By James Bakama
FOR a star who is worth two goals-a-match, Yunus Sentamu is too humble. Even after his sparkling show that put Uganda top of its group on Sunday, Sentamu has maintained a low profile.
The Cranes superstar has kept more to his room at Cape Town’s Garden Court hotel.
“You won’t get him bragging around like most teenagers. Success is not about to get to his head,” notes Haruma Kyobe, the secretary of Sentamu’s club Vipers.
“He is naturally a very humble person,” explains St Juliana Secondary School coach Peter Njuba who first spotted Sentamu in Kasese in 2006.
Njuba however hastily adds that this humility shouldn’t be mistaken for a weakness.
“When it gets to football proper, he flares up. He is also very disciplined and a fast learner,” says Njuba citing several outstanding performances Sentamu has attained particularly in school football.
As Sentamu shot down Burkina Faso in Athlone stadium, Njuba remembered that hot afternoon in Western Uganda’s border town of Kasese when he first saw Sentamu while goalkeeping in a village match.
“I immediately saw something special in him. His game reading and movement were particularly good,” recounts Njuba, who later took the player to Kampala and introduced him St Julian Schools Director Geoffrey Sserunjogi.
A scholarship not only had Sentamu transforming into a striker, but also delving further into academics.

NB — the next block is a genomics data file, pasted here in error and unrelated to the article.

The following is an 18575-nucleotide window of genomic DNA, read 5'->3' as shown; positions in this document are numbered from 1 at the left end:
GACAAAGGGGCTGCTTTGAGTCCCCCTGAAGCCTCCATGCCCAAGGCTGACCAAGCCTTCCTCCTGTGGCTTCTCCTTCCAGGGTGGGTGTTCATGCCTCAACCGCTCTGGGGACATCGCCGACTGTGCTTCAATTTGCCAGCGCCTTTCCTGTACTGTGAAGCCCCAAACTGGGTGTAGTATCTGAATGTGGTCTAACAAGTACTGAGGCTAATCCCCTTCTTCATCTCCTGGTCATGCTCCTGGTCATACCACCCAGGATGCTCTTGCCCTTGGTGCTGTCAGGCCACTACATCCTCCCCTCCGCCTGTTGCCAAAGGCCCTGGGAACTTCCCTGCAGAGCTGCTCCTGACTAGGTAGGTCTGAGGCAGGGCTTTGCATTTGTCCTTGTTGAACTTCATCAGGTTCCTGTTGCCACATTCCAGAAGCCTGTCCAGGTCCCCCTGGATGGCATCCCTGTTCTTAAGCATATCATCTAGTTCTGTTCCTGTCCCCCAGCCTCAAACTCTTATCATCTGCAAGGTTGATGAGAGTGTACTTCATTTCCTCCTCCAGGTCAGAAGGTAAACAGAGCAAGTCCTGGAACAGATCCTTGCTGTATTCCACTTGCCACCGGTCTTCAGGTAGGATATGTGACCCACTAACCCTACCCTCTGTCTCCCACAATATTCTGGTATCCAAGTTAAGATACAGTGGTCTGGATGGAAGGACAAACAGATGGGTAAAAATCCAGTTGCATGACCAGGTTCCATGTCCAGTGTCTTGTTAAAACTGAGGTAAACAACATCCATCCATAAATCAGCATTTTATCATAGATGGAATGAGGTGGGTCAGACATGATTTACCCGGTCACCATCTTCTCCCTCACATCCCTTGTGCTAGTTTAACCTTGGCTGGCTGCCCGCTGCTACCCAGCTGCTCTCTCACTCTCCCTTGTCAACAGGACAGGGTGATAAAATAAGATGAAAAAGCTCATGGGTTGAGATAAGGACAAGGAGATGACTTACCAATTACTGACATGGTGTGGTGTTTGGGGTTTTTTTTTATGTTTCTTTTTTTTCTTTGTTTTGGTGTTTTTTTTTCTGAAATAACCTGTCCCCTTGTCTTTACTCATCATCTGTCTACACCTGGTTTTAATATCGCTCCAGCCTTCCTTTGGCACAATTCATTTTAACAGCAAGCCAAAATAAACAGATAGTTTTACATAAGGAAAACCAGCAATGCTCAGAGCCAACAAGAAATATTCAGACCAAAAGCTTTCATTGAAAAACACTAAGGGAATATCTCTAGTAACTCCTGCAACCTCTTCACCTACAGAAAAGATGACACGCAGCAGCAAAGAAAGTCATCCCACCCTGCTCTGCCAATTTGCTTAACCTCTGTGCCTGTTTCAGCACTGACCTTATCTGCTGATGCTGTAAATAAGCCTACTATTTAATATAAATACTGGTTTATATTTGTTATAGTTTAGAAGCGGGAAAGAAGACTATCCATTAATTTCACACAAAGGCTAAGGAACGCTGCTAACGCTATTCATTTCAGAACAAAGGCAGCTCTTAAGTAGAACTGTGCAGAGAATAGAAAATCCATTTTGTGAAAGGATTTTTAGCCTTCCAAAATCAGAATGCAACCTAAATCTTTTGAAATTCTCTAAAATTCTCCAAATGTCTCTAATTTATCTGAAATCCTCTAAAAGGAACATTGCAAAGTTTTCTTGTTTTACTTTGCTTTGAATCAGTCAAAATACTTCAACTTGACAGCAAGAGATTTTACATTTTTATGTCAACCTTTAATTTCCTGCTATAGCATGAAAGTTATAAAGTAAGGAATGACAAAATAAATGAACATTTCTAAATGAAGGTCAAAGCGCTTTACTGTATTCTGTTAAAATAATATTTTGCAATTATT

“He loves reading. Unlike most footballers, you will never have him missing a class,” says Sserunjogi.
It’s this love for education that had him missing the last CECAFA Senior Challenge Cup. He was finalizing his A’ Levels at St Mary’s SS Kitende.
The busy schedule at one of Uganda’s most successful schools also had Sentamu featuring in only seven Super League matches for Vipers FC.
But even then, Sentamu’s outstanding skills were evident as he scored seven goals in the same number of matches.
Sentamu might be a new Cranes revelation, but to those who follow schools competitions, he was always destined for big things. In 2011, he top scored with nine goals for St Julian in the Coca Cola Championship.
That this feat was attained at the preliminary stage, said volumes about his talent.
In 2012 he again emerged top scorer as his school beat giants Kitende in the final. Sserunjogi says it’s at that point that he realized that his striker needed not only a bigger school but also a serious club if his talent was to further blossom.
“Sentamu preferred traditional giants Express, KCC or Villa but I saw a better future elsewhere,” explains Sserunjogi.
“I personally took him to then FUFA president Lawrence Mulindwa, who is also Kitende SS and Vipers proprietor.”
On Sentamu’s future, Njuba says the striker has the world at his feet.
As for the ongoing Africa Nations Championship, Njuba believes Sentamu has everything required of a tournament winning executioner.
“He can dribble, shoot as well as score besides falling back as a support player. What more do you need?”